Tag Archives: feminist frequency

Why I wrote Player vs. Player: @FeliciaDay @FemFreq @Spacekatgal @ChrisWarcraft @TheQuinnspiracy @gogreen18

I’m gonna get my bona fides–or lack thereof–out of the way up front.

I’m a gamer. I’m a feminist.

Am I a hardcore gamer? I imagine by most definitions, the answer would be no. I don’t have time for it; I have a son to raise and books to write. I drift in and out of gaming when something catches my attention. Whenever I’ve tried to be a hardcore gamer–for a while my husband and I had an arrangement for me to be able to take Friday evenings off from parenting starting at 7 PM so I could raid with my guild–it never worked out. 7 PM for me was 10PM for many of my guildies, so they wanted to start raiding at 5:30 PM, just when I was eating dinner with my husband and son. I always felt guilty because either I was letting my guildies down or I was ignoring my obligations to my family, so I just stopped trying to be a raider. Trying to do RaidFinder-type raids resulted in me being rejected and sometimes harassed for not being geared to their standards, so now I mostly stick to single-player games or do solo and small group content that I can work on in my own time.

While I am a feminist, I also don’t pretend that I’m the most educated and informed person on many of the issues. I’m very reclusive and sometimes that puts me behind the ball on current events and issues.

So, there. I’m by no means either an expert gamer or an expert feminist. I’m just someone who cares enough to try to call attention to issues when and where I can, using the voice and the medium I have available to me. Which, in this case, means as an author of LGBT romance.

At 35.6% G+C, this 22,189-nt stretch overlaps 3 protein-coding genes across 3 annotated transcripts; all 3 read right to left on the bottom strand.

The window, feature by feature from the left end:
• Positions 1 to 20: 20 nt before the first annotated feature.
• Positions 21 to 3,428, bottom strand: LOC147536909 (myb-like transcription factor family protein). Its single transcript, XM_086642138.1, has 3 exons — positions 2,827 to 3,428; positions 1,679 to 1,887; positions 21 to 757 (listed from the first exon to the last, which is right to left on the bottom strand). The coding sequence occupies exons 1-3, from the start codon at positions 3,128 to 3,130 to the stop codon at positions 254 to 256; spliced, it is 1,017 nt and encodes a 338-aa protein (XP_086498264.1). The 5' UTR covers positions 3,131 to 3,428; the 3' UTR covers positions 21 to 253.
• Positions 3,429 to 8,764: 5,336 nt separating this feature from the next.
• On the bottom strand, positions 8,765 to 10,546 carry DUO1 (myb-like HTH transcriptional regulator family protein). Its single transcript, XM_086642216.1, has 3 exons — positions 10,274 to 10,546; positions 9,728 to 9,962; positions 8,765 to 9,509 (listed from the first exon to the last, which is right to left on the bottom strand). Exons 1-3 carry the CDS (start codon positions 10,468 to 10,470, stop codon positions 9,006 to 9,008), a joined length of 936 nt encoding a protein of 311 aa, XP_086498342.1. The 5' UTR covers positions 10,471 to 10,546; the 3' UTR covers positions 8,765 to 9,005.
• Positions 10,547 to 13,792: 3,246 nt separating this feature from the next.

When I started writing Player vs. Player , it was about a year after the harassment of Jennifer Hepler (formerly of Bioware) had taken place, and slightly less than a year after Anita Sarkeesian of Feminist Frequency had received such toxic backlash for starting her Tropes vs. Women in Video Games Kickstarter.

Those incidences stayed with me because I knew that internetting while female could be a nasty business, and because the harassment was so very vile, because it spoke of such a deep-seated hatred in gaming culture toward women, part of me thought, “Dear God, what is going to happen when one of these people goes from trolling to actual violence?”

It didn’t seem like a far-fetched possibility to me. In fact, it seemed downright inevitable. Because that’s the way things work. Bullies egg each other on and make one another feel bolder and try harder to impress each other and the bullying keeps escalating. That’s the way it’s worked ever since I was the bully-magnet on the playground when I was a kid. One kid would say a cruel thing. The other kids would laugh, so he’d say something crueler. Someone else would try to one-ups him. Next thing I knew, I’d be cornered with them all trying to out-do each other and intimidating me physically. A few days later, someone would be walking down the halls right on my heels, stepping on the backs of my shoes to try to trip me, pushing me into lockers, or, when I got older, grabbing my ass to impress his friends when he came across me browsing the book aisle in the supermarket.

Bullying escalates. So it didn’t seem at all unrealistic that the sort of treatment Hepler and Sarkeesian had received could eventually morph into actual physical violence. After all, what is the point of disseminating someone’s personal information such as their phone number and home address unless you’re trying to encourage someone to go after that person physically, and trying to intimidate that person with the possibility of an actual physical assault?

So that is what I wrote about. But I’m a writer of LGBT (primarily m/m but that may be subject to change in the future) romance, so I used the platform I had, making the story a murder mystery with a romantic subplot between two male characters. At one point I tried to contact Ms. Sarkeesian and see if I could get any more insight that would help me craft that story, but I imagine the amount of email she gets is tremendous so I’m not surprised that mine didn’t catch her notice, and that’s okay. I wrote as best I could, with the information had.